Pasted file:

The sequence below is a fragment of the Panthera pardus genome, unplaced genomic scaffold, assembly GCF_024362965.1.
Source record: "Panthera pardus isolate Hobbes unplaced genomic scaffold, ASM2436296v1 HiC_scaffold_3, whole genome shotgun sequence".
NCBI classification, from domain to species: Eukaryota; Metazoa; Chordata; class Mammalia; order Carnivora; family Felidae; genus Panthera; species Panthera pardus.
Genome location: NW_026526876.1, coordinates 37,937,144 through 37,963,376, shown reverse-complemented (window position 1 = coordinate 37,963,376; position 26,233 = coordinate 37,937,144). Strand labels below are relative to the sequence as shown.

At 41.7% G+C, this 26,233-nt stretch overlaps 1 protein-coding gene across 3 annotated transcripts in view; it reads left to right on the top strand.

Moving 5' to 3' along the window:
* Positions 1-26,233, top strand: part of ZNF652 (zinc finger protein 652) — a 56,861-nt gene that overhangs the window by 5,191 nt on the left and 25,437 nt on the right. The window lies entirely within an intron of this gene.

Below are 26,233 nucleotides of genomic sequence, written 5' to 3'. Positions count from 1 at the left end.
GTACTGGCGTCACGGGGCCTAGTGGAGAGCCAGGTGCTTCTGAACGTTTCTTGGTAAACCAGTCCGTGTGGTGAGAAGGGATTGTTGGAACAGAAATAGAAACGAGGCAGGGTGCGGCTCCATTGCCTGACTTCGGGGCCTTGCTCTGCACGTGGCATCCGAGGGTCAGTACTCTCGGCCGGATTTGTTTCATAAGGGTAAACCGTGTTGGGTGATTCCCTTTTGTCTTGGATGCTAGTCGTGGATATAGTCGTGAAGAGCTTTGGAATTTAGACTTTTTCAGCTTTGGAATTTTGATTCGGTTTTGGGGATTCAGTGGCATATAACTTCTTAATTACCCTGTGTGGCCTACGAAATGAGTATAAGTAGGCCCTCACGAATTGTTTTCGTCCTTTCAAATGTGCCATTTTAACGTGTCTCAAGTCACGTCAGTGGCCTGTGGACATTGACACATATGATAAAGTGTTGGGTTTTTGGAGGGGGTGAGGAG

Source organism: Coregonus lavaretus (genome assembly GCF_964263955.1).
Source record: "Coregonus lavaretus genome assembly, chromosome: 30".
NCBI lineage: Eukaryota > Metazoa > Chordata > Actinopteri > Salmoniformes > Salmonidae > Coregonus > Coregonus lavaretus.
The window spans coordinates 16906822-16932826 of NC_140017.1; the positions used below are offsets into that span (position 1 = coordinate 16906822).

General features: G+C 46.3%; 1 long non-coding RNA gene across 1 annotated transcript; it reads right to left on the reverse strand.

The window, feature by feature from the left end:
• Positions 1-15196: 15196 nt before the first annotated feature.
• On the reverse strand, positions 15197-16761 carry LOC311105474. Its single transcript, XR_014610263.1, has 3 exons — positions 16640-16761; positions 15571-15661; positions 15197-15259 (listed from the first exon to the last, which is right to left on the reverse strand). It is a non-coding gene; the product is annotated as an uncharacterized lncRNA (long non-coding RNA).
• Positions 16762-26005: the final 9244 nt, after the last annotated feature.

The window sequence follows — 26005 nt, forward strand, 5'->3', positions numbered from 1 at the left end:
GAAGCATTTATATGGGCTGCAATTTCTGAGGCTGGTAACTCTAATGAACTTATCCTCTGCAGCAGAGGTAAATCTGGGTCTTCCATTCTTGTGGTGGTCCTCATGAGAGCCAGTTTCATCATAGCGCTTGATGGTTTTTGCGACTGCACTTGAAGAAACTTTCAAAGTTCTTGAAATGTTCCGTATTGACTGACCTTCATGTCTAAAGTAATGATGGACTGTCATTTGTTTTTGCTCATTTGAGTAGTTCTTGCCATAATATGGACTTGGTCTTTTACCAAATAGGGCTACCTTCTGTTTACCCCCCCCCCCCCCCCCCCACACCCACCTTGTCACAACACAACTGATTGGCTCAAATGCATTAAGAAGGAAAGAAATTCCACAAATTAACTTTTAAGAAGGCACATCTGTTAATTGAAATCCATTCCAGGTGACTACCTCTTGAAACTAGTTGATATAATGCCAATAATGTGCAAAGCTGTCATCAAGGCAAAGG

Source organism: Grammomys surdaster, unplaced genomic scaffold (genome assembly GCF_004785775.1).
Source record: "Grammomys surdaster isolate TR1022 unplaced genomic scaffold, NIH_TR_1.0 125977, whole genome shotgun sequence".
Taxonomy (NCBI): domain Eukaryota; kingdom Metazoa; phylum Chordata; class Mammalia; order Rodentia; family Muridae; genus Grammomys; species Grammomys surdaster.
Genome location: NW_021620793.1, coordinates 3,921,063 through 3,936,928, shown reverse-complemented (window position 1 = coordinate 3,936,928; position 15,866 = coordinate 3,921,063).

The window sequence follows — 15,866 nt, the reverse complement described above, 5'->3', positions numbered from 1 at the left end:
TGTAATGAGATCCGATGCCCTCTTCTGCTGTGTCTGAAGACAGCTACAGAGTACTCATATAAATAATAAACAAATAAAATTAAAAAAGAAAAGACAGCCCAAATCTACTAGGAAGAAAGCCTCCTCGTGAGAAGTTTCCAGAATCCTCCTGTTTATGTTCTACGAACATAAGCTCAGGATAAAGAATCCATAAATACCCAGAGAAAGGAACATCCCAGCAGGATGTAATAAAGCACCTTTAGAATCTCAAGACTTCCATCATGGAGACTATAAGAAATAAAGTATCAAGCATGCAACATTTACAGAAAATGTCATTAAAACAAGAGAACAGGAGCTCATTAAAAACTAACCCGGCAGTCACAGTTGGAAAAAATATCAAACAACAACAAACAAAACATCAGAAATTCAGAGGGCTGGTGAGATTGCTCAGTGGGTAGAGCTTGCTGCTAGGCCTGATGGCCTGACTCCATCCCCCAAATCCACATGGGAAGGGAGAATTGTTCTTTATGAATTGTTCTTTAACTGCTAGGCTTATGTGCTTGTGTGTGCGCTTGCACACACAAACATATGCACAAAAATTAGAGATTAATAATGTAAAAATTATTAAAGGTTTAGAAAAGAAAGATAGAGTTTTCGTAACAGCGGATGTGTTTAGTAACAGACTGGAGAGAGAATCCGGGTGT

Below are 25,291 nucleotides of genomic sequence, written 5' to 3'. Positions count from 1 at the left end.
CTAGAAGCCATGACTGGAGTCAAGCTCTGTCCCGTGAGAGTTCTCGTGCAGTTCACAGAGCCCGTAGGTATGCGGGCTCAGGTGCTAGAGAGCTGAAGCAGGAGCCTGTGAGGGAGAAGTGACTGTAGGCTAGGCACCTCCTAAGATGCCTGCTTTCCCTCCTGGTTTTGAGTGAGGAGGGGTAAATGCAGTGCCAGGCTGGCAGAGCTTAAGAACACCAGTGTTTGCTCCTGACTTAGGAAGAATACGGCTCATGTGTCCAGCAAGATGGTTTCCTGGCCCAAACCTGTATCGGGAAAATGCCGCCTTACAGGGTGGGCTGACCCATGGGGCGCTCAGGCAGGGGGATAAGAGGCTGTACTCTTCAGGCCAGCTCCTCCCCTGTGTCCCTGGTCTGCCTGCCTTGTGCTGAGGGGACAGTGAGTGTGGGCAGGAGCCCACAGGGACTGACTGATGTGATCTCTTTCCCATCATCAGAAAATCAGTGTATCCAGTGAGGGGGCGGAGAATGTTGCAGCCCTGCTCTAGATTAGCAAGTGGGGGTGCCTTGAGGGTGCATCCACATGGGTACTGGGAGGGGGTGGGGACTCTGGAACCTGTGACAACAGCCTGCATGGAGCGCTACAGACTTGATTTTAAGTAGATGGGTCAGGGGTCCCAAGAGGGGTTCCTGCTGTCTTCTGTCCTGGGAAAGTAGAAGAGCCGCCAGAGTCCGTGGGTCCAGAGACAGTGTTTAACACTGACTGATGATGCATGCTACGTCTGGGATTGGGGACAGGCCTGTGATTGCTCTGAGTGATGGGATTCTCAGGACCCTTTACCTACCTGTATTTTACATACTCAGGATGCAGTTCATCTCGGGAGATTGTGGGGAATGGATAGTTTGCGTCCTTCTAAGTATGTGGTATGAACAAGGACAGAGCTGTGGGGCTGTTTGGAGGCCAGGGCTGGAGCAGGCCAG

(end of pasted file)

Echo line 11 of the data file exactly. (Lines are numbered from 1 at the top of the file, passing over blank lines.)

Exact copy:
Source record: "Coregonus lavaretus genome assembly, chromosome: 30".